Sir Sydney Schubert was a builder of vision and ideals — fostering infrastructure development around the state, as well as the creation of an agency to safeguard the largest living structure on Earth, the Great Barrier Reef.
Now part of that globally-recognised natural wonder will bear the name of the highly respected Queensland public servant, who believed economic development and a healthy environment could co-exist, with the proper frameworks in place.
Great Barrier Reef Marine Park Authority Chairman Dr Russell Reichelt today announced that a reef located about 17.7 km east of Lizard Island will become Sir Sydney Schubert Reef — in memory of the man who skilfully steered the inception of the Authority and became one of its founding board members.
As Coordinator-General and Director General of the Premier's Department, Sir Sydney played a leading role in shaping Queensland’s economic development during the spectacular phase of growth in the 1970s and 80s.
The son of a train driver, equipped with degrees in both engineering and the arts from the University of Queensland, Sir Sydney combined enthusiasm for innovative planning methods with a no-nonsense approach to getting the job done.
“He had an innate drive to ‘see things done properly’,” his daughter Marie-Louise Theile said.
“He did not tolerate mediocrity, procrastination or time wasters.”
But he could play the diplomat. It was his exceptional skill at building relationships which came to the fore during the creation of the Marine Park Authority in the mid-1970s.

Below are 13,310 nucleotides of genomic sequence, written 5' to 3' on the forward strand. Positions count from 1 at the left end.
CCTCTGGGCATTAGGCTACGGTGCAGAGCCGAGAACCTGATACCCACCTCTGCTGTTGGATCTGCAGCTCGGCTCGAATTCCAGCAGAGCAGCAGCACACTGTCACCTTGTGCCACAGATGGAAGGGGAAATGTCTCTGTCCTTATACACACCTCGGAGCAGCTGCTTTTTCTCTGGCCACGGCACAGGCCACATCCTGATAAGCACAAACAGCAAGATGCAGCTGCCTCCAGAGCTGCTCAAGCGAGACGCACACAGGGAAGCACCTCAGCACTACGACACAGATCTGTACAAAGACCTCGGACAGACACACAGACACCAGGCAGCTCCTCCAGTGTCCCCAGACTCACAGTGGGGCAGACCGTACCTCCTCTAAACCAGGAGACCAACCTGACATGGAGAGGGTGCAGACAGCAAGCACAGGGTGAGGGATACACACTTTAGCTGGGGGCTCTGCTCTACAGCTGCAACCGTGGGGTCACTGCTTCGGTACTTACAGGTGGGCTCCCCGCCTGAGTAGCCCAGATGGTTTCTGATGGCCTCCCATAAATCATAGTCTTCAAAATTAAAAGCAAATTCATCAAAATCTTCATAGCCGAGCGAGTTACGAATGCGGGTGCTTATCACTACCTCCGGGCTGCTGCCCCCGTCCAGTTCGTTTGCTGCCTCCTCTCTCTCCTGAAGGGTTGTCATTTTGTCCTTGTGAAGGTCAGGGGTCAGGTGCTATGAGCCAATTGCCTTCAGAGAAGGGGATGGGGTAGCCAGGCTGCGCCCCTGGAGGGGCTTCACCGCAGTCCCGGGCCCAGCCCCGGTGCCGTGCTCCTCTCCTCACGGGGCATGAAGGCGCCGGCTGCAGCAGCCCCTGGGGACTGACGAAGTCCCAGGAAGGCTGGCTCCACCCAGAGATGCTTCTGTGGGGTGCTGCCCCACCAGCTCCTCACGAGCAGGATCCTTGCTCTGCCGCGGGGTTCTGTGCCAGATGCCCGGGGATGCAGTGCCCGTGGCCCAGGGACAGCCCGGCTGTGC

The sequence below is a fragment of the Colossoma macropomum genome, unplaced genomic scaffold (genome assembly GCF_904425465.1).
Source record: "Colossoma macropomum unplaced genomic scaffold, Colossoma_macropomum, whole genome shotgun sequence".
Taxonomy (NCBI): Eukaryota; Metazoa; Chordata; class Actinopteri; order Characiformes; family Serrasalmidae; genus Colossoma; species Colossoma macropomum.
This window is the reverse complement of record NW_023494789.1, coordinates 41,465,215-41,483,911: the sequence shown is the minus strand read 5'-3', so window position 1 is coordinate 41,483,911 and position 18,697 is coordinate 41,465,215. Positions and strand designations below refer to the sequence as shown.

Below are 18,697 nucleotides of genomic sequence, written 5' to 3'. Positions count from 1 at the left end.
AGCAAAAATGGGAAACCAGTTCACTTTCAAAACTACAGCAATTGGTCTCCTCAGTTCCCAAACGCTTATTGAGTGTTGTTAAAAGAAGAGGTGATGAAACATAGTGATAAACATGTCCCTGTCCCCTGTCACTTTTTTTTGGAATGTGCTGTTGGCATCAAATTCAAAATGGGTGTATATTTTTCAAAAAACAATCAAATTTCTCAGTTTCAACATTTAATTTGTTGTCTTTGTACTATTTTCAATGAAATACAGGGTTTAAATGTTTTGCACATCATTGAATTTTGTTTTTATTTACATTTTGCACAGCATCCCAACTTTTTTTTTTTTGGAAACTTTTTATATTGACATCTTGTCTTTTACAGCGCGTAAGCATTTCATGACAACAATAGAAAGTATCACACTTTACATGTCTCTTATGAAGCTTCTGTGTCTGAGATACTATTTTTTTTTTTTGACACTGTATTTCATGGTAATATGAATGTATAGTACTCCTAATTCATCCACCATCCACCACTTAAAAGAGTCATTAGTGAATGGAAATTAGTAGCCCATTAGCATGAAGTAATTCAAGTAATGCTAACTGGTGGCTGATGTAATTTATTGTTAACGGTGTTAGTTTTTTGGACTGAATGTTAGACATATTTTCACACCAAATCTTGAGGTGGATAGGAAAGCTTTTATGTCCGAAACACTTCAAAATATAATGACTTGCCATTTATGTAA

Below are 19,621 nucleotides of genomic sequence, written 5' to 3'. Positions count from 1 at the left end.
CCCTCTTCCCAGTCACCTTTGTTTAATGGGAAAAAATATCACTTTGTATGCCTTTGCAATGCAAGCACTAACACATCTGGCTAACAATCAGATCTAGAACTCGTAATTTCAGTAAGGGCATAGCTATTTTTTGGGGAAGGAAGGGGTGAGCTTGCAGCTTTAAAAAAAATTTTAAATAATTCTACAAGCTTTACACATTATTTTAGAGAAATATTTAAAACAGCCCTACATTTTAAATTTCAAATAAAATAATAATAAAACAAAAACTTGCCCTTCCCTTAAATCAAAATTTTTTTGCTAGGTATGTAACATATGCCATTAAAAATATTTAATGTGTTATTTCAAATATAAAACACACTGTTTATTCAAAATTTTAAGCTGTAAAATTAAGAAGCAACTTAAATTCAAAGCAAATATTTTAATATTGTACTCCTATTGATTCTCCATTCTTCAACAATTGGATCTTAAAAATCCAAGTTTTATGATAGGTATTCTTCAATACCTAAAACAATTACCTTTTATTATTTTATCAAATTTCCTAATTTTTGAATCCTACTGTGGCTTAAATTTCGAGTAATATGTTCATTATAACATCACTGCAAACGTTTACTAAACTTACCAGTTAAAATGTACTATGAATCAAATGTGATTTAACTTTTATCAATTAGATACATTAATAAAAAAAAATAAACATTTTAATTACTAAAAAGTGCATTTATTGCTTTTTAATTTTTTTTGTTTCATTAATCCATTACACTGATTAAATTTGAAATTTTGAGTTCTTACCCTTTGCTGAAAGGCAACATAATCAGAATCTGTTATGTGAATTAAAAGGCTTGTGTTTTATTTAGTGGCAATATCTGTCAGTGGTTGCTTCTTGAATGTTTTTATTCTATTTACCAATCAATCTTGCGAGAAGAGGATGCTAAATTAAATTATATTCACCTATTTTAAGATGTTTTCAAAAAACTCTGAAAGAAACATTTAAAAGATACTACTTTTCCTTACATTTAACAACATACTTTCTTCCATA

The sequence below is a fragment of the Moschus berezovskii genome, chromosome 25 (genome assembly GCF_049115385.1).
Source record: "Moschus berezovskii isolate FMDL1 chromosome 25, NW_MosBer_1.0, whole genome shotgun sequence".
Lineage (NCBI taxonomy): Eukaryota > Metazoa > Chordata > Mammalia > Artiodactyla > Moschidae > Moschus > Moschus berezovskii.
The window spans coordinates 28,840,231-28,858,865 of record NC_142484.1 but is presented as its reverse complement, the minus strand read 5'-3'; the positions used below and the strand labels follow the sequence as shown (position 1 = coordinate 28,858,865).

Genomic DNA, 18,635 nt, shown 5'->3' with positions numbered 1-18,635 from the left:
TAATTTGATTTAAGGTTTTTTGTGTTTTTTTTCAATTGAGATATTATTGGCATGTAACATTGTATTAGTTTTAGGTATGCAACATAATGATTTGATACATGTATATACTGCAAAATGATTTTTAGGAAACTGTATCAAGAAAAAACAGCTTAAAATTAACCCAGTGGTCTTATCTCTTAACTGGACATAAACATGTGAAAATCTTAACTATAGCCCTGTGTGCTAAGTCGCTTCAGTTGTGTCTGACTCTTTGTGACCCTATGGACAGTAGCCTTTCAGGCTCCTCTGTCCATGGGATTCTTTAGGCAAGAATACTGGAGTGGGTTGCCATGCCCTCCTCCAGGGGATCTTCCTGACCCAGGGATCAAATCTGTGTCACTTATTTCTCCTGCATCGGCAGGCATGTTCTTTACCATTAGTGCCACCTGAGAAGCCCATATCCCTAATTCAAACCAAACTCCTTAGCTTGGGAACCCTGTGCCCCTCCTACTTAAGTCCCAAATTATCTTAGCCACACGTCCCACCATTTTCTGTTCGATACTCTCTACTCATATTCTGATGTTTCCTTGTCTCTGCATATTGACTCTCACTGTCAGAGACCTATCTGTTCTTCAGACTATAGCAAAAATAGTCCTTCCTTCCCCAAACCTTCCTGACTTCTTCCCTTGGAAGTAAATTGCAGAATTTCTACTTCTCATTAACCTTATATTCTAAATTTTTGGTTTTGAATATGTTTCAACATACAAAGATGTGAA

“His vision was to see all of those interested parties in the Great Barrier Reef work harmoniously and constructively to ensure its safety and preservation, while still allowing it to be an economical and viable asset for those dependent on it for their livelihoods,” Ms Theile said.
“Syd worked tirelessly behind the scenes to navigate the agreement that enabled the establishment of the Authority.”
His commitment to the Authority did not end there; Sir Sydney joined the inaugural board of the agency and continued to serve as a board member for more than a decade, helping to guide the organisation during its formative years.
Sir Sydney retired from public service in 1988, but that didn’t slow him down.
In 2001, he became the Chair of the Cooperative Research Centre (CRC) for the Reef, as well as the CRC for Tropical Rainforest Ecology and Management. In 2003, he made it a hat trick; assuming the role of Chair of the CRC Torres Strait as well.
“Sir Sydney was a member of the Australian Academy of Technological Sciences and Engineering, and very strongly supported the use of the best available science and engineering for the protection of the Reef and in particular the conduct of sustainable tourism,” said Dr Reichelt, who was an executive member of the CRC Reef during Sir Sydney’s chairmanship.
“In both government and scientific research, Sir Sydney served to protect the Reef for many years. He was a terrific and greatly respected boss.”
Sir Sydney relinquished all three posts in 2007, due to ill health. He died in August, 2015, at the age of 87.
A high-flying career garnered him many accolades during his life, including a knighthood in 1985 and an honorary doctorate from James Cook University in 2006, but his daughter remembers him as a humble man who savoured small pleasures.
“Many of his visits to the Reef were work related, however one of our most memorable family holidays was, in fact, on Heron Island.” Ms Theile said.
“Dad was most at home with his toes in the sand, bathers, no shirt, looking out to sea. He was ultimately a man of simple pleasures, who loved nature and the environment.”